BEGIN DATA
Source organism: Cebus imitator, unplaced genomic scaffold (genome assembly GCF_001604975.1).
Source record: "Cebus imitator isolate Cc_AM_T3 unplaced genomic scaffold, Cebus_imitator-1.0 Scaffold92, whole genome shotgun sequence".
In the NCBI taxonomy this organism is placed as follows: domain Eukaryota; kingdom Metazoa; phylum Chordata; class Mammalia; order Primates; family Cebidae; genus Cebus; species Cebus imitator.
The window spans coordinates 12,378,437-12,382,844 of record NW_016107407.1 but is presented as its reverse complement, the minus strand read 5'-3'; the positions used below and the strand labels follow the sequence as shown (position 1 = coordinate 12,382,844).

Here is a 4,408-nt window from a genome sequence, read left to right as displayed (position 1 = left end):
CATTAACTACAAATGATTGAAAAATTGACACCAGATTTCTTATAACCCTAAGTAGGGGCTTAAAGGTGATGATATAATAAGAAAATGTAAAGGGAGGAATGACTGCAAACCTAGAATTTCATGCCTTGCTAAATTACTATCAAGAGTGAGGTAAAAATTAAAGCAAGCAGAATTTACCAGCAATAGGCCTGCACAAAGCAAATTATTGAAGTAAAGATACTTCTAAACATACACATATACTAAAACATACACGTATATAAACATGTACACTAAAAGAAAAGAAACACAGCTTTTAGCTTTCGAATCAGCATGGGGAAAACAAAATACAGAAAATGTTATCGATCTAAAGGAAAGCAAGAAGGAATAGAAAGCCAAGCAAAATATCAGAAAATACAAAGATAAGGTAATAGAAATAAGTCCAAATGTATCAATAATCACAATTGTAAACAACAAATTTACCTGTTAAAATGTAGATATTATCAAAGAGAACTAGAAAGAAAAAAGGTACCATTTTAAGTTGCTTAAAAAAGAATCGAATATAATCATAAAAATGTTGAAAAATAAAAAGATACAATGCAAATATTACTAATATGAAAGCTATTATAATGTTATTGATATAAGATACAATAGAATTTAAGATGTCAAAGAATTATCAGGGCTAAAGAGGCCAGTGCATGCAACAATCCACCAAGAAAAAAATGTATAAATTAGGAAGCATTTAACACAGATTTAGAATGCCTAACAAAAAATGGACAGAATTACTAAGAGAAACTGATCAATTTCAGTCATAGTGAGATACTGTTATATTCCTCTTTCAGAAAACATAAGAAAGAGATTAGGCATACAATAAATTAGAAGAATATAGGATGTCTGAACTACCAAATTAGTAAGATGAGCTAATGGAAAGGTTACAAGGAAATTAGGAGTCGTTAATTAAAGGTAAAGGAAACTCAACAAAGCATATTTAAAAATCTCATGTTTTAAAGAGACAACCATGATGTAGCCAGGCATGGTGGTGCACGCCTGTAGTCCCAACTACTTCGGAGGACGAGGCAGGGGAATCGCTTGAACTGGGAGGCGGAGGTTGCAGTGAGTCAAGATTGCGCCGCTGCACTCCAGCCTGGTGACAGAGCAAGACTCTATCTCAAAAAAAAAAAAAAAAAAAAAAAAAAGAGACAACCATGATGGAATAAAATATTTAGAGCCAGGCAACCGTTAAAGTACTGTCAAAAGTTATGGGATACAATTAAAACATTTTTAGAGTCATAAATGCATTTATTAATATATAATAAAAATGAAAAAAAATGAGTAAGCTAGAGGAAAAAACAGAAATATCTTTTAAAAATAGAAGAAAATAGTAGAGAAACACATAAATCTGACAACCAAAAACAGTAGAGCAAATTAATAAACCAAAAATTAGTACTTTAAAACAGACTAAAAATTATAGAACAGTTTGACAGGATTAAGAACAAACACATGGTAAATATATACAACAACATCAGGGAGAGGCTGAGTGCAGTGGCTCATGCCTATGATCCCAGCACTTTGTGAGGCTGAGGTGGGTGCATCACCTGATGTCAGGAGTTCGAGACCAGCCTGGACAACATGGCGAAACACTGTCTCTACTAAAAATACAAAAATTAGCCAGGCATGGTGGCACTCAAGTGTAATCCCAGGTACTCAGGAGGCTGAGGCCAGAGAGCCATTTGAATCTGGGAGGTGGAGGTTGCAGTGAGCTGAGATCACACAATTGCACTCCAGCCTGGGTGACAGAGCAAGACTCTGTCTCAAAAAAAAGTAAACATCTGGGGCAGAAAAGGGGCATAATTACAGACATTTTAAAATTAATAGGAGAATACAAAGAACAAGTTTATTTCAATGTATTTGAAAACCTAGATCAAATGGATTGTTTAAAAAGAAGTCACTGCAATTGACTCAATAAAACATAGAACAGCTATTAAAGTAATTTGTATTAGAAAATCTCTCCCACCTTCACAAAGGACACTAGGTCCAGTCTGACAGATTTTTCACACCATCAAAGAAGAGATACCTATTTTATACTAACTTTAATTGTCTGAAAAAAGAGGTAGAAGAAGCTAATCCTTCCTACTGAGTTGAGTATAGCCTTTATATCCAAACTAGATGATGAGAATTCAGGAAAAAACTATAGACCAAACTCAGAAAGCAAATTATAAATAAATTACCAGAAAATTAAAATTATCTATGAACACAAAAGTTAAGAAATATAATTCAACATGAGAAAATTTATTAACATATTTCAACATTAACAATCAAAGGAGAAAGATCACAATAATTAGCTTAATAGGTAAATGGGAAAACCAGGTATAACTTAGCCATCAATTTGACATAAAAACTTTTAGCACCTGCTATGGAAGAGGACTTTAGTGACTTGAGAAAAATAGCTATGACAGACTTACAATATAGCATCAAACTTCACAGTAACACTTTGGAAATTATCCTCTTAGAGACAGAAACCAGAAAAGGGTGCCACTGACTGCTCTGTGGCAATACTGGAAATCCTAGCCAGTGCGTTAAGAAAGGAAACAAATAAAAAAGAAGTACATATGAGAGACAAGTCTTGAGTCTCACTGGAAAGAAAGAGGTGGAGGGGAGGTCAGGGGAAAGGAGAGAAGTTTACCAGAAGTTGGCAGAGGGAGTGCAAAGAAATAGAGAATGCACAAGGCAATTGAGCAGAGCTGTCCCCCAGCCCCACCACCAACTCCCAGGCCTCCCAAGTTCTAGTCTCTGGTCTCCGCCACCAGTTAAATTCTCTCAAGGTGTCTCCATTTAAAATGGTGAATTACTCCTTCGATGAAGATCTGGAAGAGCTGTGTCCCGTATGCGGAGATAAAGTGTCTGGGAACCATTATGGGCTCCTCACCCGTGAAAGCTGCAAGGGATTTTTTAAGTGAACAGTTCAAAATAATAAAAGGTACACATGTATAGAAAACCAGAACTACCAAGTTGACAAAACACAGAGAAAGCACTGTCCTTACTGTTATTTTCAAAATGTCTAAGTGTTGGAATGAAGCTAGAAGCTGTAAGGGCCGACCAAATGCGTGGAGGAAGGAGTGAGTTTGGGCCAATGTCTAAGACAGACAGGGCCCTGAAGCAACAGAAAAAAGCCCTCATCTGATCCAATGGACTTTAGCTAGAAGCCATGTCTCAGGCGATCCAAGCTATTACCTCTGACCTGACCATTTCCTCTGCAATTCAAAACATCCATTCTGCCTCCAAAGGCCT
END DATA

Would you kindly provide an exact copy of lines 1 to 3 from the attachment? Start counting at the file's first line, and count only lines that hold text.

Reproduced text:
Source organism: Cebus imitator, unplaced genomic scaffold (genome assembly GCF_001604975.1).
Source record: "Cebus imitator isolate Cc_AM_T3 unplaced genomic scaffold, Cebus_imitator-1.0 Scaffold92, whole genome shotgun sequence".
In the NCBI taxonomy this organism is placed as follows: domain Eukaryota; kingdom Metazoa; phylum Chordata; class Mammalia; order Primates; family Cebidae; genus Cebus; species Cebus imitator.